Hints and tips for jobseekers
It’s certainly a jobseeker’s market right now but these few hints and tips can help you maximise the chances of landing the job YOU want.
Imagine spending 35 hours a week looking for a job – that’s what recruitment agencies do for you! Recruitment agents are great at matching candidates with employers so make sure you use them as part of your job search.
Direct job search
Applying via company websites or by sending your CV with a covering letter takes more effort than using a recruitment agency but it’s a great way at getting noticed. Personnel managers hate paying commission to recruitment agencies so as long as you have the right skillset you’ll have preference over an agency candidate.
USE SOCIAL MEDIA! in this day and age, LinkedIn and Twitter are a no-brainer if you’re job hunting. Read more: LinkedIn : a powerful networking and job hunting tool
Ring up and email any contacts you have in the industry and ask them if they know of any vacancies or the names of personnel managers. Speculative applications work so much better if you have the name of the person who deals with hiring and firing. Another way of getting names and numbers is to attend recruitment fairs – you’ll be surprised at how many contacts you’ll get.
Plan your job search and allocate weekly or daily time slots. Consistency is key. You don’t want to miss that dream job just because you didn’t check the job boards that day. Keep yourself motivated. It’s not easy getting the big money so make sure you’re aiming at your level and that your skills are marketable in the range you’ve set.
Your CV has done its job and you have an interview lined up. Spend some time going through the job ad and match the requirements with your skills. There are always some power phrases or key words that you’ll want to slip in during the interview. Look for these in the advert and relate them back to your previous roles. Always, always, use industry terminology – this shows that you’re an expert with good experience. Don’t forget dress smart – no fancy ties or dresses. Finally make sure you get a good nights sleep the day before.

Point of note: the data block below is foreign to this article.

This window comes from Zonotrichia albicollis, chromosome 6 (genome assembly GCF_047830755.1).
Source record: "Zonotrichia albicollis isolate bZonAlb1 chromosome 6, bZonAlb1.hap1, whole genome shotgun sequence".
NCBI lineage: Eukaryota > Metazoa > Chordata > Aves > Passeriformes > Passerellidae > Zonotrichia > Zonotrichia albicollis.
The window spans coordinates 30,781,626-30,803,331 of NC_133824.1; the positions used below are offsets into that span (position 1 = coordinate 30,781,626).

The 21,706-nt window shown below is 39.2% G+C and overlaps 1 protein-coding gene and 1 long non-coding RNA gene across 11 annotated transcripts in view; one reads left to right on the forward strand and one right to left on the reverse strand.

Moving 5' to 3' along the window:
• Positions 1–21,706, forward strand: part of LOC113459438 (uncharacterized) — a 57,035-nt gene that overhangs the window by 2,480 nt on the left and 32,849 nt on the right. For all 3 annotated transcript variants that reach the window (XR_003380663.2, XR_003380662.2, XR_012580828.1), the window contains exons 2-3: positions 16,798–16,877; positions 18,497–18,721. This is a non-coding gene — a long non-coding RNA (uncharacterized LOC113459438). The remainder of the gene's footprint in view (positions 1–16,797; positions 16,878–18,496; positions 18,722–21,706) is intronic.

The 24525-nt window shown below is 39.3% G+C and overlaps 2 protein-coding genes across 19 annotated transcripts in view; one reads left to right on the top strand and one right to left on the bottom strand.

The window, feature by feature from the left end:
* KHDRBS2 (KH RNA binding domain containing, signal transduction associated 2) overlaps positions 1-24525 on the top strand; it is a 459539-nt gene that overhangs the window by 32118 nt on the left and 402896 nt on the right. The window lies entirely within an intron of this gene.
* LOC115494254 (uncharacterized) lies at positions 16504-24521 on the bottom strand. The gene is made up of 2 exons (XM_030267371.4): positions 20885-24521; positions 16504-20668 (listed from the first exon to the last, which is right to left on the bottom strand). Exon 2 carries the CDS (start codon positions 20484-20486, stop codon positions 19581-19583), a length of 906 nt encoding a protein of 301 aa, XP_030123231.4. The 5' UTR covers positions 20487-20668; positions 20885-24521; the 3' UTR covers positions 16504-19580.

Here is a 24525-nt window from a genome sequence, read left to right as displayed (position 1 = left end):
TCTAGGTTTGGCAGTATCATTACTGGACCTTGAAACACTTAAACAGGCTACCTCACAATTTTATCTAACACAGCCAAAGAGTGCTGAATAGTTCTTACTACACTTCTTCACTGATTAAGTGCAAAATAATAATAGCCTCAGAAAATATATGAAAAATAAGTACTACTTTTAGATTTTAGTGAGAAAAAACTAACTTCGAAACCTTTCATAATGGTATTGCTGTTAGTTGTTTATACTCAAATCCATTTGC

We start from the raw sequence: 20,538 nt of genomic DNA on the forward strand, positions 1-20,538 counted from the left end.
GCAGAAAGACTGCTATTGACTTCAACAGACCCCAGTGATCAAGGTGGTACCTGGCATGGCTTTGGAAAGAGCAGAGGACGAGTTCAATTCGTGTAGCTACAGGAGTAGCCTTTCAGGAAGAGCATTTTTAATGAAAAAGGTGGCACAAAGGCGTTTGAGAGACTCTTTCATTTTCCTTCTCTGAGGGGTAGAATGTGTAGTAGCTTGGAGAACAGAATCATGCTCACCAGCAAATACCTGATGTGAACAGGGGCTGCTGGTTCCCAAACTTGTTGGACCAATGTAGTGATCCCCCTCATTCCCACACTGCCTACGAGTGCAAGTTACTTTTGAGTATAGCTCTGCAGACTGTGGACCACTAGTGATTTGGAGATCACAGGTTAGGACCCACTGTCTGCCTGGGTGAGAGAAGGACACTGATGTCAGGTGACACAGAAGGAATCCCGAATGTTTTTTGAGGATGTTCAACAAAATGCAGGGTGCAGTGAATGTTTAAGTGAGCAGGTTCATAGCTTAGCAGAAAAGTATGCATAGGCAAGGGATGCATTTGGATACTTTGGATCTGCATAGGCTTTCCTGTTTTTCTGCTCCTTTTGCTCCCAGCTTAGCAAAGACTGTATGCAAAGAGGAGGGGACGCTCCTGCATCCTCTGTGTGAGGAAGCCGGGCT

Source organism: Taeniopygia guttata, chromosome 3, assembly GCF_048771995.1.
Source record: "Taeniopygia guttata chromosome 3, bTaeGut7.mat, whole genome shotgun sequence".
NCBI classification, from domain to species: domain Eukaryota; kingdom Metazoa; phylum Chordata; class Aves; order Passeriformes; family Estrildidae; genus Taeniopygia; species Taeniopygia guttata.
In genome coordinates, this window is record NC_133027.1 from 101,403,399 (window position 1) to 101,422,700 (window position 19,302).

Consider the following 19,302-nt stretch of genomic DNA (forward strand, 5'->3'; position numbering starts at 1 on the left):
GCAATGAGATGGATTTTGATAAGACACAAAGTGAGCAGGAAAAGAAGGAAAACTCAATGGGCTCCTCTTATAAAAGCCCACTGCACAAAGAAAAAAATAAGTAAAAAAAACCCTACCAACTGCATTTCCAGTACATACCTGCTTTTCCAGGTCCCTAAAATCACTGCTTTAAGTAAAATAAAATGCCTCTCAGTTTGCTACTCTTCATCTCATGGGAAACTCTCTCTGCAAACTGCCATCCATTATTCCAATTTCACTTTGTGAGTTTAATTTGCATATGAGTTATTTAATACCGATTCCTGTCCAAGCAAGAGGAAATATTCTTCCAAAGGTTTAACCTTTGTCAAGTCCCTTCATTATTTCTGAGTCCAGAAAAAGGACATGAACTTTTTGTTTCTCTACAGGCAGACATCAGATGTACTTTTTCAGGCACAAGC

Keep to the following principles and you should do ok. Make a conscious effort to implement them during the interview and eventually they’ll become second nature.
- Short, concise answers.
- Provide real world examples.
- Relate your experiences back to the company.
- Don’t lie – you’ll get found out in the long run.
- Have some questions of your own lined up.
- Make sure the interviewer feels valued by listening.
Keeping your answers concise is key to winning confidence – talking too much will nearly always end up with you saying the wrong thing and talking too little makes you feel cold and distant. This is one of the biggest mistakes that job seekers make so be on your guard.
Here are some common interview questions to practice. If it’s your first interview, check out our first interview cheat sheet.
After the interview
The first thing you should do after the interview is review the questions asked. Write them down – especially technical questions. This self analysis will help when going to other interviews. If you’ve identified a couple of mistakes then that’s good because you won’t repeat them next time. Once you’ve got back home or to the office think about writing a follow up letter or email. Try to reflect on your answers and highlight any areas which you think the interviewer will have any doubts on. Express your interest in the company and the role and explain how your skills and experience will benefit the company and your future work colleagues.
Be calm and collected, there’s no need to rush! If you’ve gone through an agent you’ll find they’ll try to manage your expectations – agents are professional negotiators so be very careful. If the salary isn’t what you wanted and there’s no flexibility, maybe you can get some extras thrown into the package – maybe a bigger pension contribution or an extra couple of holidays. Getting the job and the right offer is down to you. Every application or interview is a learning opportunity whatever the outcome.